The Panic Problem

August 11th, 2011

The debt problems, both here and abroad, have been stirring investors, along with Washington’s inability to do much to resolve anything lately. Then, Standard & Poor’s lowered our country’s credit rating over the weekend. Economists are predicting all kinds of bleak outcomes, and as a result, the market took a considerable hit.

Investors are spooked this week with Asian and European exchanges down sharply and the Dow tumbling more than five percent. “Markets are either driven by fear or greed, and we’re definitely in the fear period right now,” says Matthew Rubin, director of investment strategy for Neuberger Berman, quoted in the Wall Street Journal.

If you’re a long-term investor – and you should be, considering the average life expectancy for a 65-year-old couple is 30 years – you have to learn how to weather the dips in the market. Moving up and down is what the market does; that’s its nature. No one can consistently and accurately time the market, so getting out and back in when your emotions (or your software or your financial advisors) tell you to is a fool’s game. There is no lighter way to put it.

Market volatility in itself will not ruin your portfolio. Sure, it may temporarily lose value, and your retirement may be delayed if a bear market just happens to occur at the same time you’ve planned to resign; however, acting out of fear and selling in a panic would lock in those losses permanently and doom your golden years.

Let’s not forget that most of the losses incurred in 2008 have now been regained. The market rallied for over 24 months to bring values back up, but all those who sold out in 2008 missed the mark and were sorely regretful. It’s easy to get caught up in short-term problems, but remember that markets are cyclical. Historically, for every downturn, there has been an upswing.

The lesson here is that the market is going to do what it’s going to do. The question is: What are YOU going to do?

In order to live comfortably, you must do the thing that you fear, which is put your capital at risk – because profit is the reward for risk. Without risk, there is no risk premium. And you must earn the risk premium in order to be able to live when you no longer have a paycheck. In spite of what your emotions are screaming, there is much less risk in the stock market for the long-term investor holding a reasonably diversified portfolio. Market risk only exists in the short term.

Therefore, your choices are really quite simple. In order for you to avoid running out of money, or at least purchasing power, you must commit a substantial portion of your assets to an equity-based investment strategy and keep them there for the long term – through the ups and downs and all of the panic buying and selling. We firmly believe the only way to make the required return is to always be in the stock market, actively managing a portfolio of quality companies over your entire lifetime and that of your spouse. Not market timing. Not stock picking.

Regardless of what the market is doing, consistency in your investment strategy is going give you the highest chances of achieving the desired result. And, regardless of what the market is doing, you have to be able to control your emotions and avoid knee-jerk reactions.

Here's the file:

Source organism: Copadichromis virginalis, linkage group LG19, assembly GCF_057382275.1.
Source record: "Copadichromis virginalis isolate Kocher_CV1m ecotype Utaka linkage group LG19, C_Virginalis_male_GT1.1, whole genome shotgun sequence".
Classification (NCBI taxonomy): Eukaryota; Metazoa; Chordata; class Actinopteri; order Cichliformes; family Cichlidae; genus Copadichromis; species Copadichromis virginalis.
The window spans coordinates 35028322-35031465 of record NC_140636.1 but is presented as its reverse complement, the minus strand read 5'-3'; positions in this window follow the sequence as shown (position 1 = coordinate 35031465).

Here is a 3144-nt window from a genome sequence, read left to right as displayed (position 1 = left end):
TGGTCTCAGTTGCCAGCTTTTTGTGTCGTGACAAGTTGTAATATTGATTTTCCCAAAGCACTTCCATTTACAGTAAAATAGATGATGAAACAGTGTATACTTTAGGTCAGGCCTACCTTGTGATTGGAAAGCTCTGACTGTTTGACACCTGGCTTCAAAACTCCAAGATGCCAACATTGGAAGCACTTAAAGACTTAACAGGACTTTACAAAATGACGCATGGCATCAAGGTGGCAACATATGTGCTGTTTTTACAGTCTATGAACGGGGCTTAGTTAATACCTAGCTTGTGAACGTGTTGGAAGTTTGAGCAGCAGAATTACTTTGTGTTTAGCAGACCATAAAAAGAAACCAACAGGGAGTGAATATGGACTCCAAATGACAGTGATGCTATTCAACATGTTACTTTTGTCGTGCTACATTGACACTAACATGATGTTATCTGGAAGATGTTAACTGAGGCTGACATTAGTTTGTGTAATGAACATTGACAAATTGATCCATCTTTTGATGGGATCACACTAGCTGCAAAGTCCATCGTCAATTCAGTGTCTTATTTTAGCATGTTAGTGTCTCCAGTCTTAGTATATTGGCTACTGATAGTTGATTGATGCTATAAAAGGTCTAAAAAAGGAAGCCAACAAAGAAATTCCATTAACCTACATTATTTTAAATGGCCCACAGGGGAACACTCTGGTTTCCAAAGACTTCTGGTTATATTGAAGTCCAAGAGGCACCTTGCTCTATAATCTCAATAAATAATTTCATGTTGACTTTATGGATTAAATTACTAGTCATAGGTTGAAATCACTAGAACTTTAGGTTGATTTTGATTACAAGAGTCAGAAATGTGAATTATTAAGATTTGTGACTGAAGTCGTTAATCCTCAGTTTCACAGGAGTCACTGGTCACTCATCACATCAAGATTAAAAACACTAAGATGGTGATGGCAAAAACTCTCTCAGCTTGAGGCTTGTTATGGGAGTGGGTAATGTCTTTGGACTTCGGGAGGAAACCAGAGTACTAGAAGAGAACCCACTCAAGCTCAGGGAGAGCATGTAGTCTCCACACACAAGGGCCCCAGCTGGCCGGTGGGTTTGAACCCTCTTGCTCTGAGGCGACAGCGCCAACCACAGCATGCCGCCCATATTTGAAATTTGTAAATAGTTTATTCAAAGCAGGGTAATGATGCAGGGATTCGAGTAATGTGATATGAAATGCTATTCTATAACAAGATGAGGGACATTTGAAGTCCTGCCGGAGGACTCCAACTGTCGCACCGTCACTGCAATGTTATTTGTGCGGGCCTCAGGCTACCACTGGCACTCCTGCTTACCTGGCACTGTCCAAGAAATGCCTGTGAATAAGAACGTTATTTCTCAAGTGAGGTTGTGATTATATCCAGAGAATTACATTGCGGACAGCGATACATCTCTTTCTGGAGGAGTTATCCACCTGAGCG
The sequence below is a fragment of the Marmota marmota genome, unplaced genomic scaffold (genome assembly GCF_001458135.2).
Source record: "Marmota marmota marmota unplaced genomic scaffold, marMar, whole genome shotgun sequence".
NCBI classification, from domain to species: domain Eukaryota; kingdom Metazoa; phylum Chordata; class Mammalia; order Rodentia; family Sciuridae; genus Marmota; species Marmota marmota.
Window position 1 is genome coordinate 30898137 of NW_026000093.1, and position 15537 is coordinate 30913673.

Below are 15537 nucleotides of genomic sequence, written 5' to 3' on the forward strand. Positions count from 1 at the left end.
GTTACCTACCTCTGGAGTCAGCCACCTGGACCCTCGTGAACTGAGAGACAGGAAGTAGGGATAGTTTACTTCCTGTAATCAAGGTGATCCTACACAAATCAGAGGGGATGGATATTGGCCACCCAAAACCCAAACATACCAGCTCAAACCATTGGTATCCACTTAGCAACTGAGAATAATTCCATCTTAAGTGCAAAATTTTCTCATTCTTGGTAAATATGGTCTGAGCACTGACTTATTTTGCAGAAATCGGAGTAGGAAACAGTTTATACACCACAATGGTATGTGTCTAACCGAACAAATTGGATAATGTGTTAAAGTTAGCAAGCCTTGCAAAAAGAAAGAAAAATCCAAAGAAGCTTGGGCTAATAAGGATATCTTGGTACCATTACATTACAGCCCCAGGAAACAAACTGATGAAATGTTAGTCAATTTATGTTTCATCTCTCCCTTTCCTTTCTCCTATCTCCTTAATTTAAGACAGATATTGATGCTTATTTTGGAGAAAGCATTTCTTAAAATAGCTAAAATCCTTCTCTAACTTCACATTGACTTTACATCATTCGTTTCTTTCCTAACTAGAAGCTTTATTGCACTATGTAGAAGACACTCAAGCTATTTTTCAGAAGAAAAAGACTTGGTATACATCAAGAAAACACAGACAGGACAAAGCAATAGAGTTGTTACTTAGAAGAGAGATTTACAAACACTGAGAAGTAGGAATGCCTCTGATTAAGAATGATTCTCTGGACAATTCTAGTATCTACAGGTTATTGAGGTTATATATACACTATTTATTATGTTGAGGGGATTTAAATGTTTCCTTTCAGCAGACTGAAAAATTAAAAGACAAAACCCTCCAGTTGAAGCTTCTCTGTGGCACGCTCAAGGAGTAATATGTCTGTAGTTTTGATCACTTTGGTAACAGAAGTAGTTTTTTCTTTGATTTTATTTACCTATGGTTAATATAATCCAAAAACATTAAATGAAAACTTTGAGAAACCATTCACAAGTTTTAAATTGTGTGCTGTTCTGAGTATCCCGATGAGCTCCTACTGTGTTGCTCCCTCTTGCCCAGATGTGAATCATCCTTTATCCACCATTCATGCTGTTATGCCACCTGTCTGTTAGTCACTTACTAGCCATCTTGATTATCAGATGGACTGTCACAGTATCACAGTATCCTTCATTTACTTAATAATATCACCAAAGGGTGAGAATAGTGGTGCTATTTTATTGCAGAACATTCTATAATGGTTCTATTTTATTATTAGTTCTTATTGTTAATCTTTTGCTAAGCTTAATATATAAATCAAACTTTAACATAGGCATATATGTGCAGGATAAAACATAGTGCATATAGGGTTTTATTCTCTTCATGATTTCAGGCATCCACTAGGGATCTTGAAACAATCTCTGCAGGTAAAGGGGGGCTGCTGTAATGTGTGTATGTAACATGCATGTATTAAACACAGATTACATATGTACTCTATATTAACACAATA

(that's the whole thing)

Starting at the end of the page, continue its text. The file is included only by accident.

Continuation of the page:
Discipline is key.

Sensationalism in the media turns everything into a crisis these days. Fear is human instinct, but you don’t have to give in to it or act upon it. Selling when things are bad and buying when the market is doing well is the exact opposite of what you should do if you want to be successful. In fact, this is one of the most common of irrational investor behaviors.

With all this in mind, there are other things you can do to weather the storm and ease your fears when CNN is telling you that we’re on the verge of another recession:

1. Turn off the TV. If it’s really giving you grief, eliminate the noise.

2. Don’t forget about your brain. Think logically. Remind yourself of the tried and true fundamentals of personal finance and investing. (i.e.: Bear markets will happen – about once every 5 years. Invest for cash flow. Keep a long-term outlook. Don’t sell assets at a loss and incur reverse compounding. Buy low, sell high. Etc…)

3. Be sure you’re living within your means. Don’t be afraid to spend money, but don’t overextend, and be careful with your credit cards.

4. Maintain liquid assets to fall back on. A separate FDIC-insured savings account with at least one year’s worth of expenses should be set up for an emergency fund. This money is to be used only in the event of income disruption. In retirement, this means the cash can be used to fill any gaps and smooth out the ups and downs of the market when your portfolio does not produce the level of income that you need.

5. Secure the proper insurance coverage. Depending on your age and stage of life, you should conduct an insurance review and make sure that you have the right kinds and plenty of it.

As stated before, market dips create huge potential for some of investors’ greatest opportunities. Warren Buffett once wrote to his shareholders, “We have usually made our best purchases when apprehensions about some macro event were at a peak.”

So, don’t panic. In this moment, remain rational and calm because you know the truth: fear is your friend.

This is not financial, legal or tax advice. Our goal is your financial success, but all investments involve risk including the possible loss of principal and results will vary. If you are interested in the Snider Investment Method, please read the Owner's Manual for a complete discussion of risks and benefits. More information can be found on our website or by calling 1-888-6SNIDER. Past performance is not indicative of future results.

Reading: The Panic Problem

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